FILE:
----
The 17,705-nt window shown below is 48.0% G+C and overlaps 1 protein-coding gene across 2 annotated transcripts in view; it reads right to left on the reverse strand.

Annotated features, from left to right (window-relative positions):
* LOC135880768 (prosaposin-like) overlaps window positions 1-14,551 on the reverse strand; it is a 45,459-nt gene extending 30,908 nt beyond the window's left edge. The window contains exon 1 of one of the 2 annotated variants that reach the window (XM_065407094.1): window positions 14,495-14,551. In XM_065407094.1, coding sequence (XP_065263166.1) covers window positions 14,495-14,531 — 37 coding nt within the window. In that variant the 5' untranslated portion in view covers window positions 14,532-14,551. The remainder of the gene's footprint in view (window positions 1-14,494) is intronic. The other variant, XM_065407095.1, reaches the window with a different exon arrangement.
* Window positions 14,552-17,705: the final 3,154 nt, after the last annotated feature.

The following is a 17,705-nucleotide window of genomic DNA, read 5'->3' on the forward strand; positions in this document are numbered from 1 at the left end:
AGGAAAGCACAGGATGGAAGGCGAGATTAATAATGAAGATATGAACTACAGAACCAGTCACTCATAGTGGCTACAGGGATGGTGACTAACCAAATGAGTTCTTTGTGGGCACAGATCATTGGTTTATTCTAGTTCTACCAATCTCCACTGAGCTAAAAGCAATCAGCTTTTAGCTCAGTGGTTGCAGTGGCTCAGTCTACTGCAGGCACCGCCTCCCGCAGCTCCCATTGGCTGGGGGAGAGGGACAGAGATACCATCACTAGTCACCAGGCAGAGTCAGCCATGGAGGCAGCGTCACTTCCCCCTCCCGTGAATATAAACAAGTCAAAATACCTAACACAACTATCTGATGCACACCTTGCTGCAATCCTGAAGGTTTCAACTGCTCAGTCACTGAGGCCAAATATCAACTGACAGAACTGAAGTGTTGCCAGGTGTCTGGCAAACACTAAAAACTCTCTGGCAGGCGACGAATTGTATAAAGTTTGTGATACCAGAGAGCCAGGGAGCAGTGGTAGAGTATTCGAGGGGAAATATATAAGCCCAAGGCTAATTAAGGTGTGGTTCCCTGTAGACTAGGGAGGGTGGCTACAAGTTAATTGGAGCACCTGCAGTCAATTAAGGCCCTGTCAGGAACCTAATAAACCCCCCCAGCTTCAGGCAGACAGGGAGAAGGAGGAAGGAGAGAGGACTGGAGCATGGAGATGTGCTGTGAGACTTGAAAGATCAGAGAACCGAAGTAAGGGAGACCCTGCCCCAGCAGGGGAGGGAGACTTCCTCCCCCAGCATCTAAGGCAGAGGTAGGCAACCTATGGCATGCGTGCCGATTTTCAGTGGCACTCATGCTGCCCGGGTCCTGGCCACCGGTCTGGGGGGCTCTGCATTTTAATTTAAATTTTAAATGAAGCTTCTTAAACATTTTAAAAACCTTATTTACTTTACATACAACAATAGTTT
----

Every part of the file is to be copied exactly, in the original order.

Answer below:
The 17,705-nt window shown below is 48.0% G+C and overlaps 1 protein-coding gene across 2 annotated transcripts in view; it reads right to left on the reverse strand.

Annotated features, from left to right (window-relative positions):
* LOC135880768 (prosaposin-like) overlaps window positions 1-14,551 on the reverse strand; it is a 45,459-nt gene extending 30,908 nt beyond the window's left edge. The window contains exon 1 of one of the 2 annotated variants that reach the window (XM_065407094.1): window positions 14,495-14,551. In XM_065407094.1, coding sequence (XP_065263166.1) covers window positions 14,495-14,531 — 37 coding nt within the window. In that variant the 5' untranslated portion in view covers window positions 14,532-14,551. The remainder of the gene's footprint in view (window positions 1-14,494) is intronic. The other variant, XM_065407095.1, reaches the window with a different exon arrangement.
* Window positions 14,552-17,705: the final 3,154 nt, after the last annotated feature.

The following is a 17,705-nucleotide window of genomic DNA, read 5'->3' on the forward strand; positions in this document are numbered from 1 at the left end:
AGGAAAGCACAGGATGGAAGGCGAGATTAATAATGAAGATATGAACTACAGAACCAGTCACTCATAGTGGCTACAGGGATGGTGACTAACCAAATGAGTTCTTTGTGGGCACAGATCATTGGTTTATTCTAGTTCTACCAATCTCCACTGAGCTAAAAGCAATCAGCTTTTAGCTCAGTGGTTGCAGTGGCTCAGTCTACTGCAGGCACCGCCTCCCGCAGCTCCCATTGGCTGGGGGAGAGGGACAGAGATACCATCACTAGTCACCAGGCAGAGTCAGCCATGGAGGCAGCGTCACTTCCCCCTCCCGTGAATATAAACAAGTCAAAATACCTAACACAACTATCTGATGCACACCTTGCTGCAATCCTGAAGGTTTCAACTGCTCAGTCACTGAGGCCAAATATCAACTGACAGAACTGAAGTGTTGCCAGGTGTCTGGCAAACACTAAAAACTCTCTGGCAGGCGACGAATTGTATAAAGTTTGTGATACCAGAGAGCCAGGGAGCAGTGGTAGAGTATTCGAGGGGAAATATATAAGCCCAAGGCTAATTAAGGTGTGGTTCCCTGTAGACTAGGGAGGGTGGCTACAAGTTAATTGGAGCACCTGCAGTCAATTAAGGCCCTGTCAGGAACCTAATAAACCCCCCCAGCTTCAGGCAGACAGGGAGAAGGAGGAAGGAGAGAGGACTGGAGCATGGAGATGTGCTGTGAGACTTGAAAGATCAGAGAACCGAAGTAAGGGAGACCCTGCCCCAGCAGGGGAGGGAGACTTCCTCCCCCAGCATCTAAGGCAGAGGTAGGCAACCTATGGCATGCGTGCCGATTTTCAGTGGCACTCATGCTGCCCGGGTCCTGGCCACCGGTCTGGGGGGCTCTGCATTTTAATTTAAATTTTAAATGAAGCTTCTTAAACATTTTAAAAACCTTATTTACTTTACATACAACAATAGTTT